Our partnership with Mrs Rinehart has created a significant investment across all aspects of our business, always with animal welfare, team wellbeing and product quality as our shared priorities. Thanks to the support we’ve received from Mrs Rinehart and Hancock Prospecting, we’ve built our world leading Creamery facility and we’ve been involved with the purchasing and rehabilitation of land in our local area which had been previously been Blue Gum plantations areas, just to name a couple of examples. Our partnership has also meant we’ve been connected to a whole community of people who run very different farming operations to ours, like beef stations in the far north of WA. There is so much that we can learn from and share with our wider connections within the Hancock Agriculture business since our partnership began.  We are also very fortunate to have the benefit of Mrs Rinehart’s wisdom and insight regarding safe practices for our team, new technology and learnings about cattle care that have been implemented on her other properties, to reduce stress on animals.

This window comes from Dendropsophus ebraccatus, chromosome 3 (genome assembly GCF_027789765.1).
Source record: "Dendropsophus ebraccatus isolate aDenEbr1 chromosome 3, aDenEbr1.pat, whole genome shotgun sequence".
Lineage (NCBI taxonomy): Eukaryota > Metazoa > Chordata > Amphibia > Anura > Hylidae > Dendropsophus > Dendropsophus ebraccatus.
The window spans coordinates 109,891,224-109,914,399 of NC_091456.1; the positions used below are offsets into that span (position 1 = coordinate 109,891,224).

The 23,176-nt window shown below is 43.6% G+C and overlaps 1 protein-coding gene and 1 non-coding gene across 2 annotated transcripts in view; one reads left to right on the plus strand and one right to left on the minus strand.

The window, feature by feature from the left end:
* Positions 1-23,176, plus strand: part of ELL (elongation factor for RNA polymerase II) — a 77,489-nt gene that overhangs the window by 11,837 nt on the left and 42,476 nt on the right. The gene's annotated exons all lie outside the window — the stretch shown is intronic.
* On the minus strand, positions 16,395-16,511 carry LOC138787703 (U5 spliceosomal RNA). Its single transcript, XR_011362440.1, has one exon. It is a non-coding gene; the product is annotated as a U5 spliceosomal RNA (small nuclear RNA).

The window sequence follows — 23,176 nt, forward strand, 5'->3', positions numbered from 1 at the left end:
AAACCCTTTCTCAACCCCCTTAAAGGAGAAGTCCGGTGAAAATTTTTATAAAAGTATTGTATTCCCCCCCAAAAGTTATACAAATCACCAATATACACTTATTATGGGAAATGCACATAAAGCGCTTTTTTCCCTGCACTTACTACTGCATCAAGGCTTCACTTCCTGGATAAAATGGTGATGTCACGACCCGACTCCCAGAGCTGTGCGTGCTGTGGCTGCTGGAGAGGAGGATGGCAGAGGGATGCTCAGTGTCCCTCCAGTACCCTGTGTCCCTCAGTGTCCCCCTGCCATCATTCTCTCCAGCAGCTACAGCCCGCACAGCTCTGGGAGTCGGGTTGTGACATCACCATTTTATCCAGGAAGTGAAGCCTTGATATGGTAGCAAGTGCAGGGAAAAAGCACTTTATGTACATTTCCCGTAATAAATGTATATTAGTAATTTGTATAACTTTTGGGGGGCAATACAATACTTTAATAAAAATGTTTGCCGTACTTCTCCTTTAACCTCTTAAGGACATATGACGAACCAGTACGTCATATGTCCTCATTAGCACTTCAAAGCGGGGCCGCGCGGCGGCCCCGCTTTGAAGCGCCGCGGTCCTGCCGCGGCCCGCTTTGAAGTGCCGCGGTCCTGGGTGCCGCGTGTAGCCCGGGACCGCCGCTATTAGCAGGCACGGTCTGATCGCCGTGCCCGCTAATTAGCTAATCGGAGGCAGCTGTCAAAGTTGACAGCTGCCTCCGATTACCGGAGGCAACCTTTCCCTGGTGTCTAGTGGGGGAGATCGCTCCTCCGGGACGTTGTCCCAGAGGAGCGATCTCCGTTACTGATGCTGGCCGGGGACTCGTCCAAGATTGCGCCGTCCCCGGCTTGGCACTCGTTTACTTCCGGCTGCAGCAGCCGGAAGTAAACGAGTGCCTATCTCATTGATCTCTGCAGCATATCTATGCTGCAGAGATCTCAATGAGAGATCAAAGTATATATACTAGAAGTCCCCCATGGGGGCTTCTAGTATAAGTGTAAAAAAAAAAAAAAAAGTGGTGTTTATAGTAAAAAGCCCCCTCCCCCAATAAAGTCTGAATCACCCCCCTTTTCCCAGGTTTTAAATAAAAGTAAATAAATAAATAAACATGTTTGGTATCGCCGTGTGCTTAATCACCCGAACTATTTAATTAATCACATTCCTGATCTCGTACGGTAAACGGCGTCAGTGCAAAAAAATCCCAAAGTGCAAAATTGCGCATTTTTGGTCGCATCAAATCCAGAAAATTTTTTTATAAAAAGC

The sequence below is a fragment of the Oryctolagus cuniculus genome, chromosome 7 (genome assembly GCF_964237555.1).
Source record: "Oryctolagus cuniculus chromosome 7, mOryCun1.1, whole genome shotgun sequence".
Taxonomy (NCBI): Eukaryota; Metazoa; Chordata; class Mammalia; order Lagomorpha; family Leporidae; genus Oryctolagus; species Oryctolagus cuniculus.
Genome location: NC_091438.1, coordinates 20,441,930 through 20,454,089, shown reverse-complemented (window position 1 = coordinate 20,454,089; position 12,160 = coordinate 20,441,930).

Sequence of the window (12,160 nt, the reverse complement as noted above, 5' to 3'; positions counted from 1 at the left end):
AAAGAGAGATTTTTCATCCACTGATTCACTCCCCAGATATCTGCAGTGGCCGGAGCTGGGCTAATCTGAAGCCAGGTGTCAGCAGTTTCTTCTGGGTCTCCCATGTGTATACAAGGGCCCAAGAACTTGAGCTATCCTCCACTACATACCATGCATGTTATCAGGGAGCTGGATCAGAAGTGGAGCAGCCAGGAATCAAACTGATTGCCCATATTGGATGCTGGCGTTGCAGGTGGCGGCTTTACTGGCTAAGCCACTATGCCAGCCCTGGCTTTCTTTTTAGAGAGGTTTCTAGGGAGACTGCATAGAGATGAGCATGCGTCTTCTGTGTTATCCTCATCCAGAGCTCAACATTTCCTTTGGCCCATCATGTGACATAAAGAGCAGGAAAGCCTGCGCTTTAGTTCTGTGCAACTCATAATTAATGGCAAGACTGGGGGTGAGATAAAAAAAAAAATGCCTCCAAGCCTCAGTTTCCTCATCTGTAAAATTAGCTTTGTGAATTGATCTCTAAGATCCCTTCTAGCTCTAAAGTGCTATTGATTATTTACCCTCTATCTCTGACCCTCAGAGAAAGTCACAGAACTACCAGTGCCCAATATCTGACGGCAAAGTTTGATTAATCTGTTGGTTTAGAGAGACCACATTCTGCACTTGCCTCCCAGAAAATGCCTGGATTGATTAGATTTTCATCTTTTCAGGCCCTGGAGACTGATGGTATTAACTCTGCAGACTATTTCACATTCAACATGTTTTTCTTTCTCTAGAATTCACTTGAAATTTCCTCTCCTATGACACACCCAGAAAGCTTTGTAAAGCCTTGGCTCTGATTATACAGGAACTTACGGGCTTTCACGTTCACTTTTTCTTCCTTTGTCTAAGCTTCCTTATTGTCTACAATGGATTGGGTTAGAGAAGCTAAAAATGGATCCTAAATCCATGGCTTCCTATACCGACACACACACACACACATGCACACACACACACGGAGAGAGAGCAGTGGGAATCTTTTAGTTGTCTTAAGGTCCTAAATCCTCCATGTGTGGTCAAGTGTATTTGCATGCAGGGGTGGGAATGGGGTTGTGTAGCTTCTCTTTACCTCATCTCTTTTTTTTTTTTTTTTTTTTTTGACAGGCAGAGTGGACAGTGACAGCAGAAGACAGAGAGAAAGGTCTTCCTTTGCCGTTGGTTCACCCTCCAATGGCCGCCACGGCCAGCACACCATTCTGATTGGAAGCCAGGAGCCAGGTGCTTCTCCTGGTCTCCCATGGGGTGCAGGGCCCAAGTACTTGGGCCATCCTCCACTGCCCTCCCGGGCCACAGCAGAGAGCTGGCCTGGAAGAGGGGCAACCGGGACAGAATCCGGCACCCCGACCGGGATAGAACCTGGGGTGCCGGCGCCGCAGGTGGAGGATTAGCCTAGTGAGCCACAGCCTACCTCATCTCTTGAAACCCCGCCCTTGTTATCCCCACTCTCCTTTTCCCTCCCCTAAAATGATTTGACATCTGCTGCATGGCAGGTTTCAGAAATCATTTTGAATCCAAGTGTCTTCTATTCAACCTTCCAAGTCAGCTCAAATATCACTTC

We are very much a local family farming business with a strong focus on community, and with an amazing Creamery facility to enable us to grow as we look forward to the future. 
 
Is the image you promote honest and can it be trusted?+
We are farmers because we love animals and we love the land we are fortunate enough to be able to take care of.  We always do our best to make sure Our Girls are safe and healthy and insist that anyone on our team treats them with love and respect. 
We invite the public to see Our Girls be milked from the viewing platform at The Creamery every Thursday and Friday because we’re committed to providing you with the transparency you deserve so that you can trust the makers of the fresh produce you buy for your family.
 
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Fun Fact

Like all new businesses, we had our doubts in the early days, but we also had support from our team, the industry and our community - we chose to be courageous.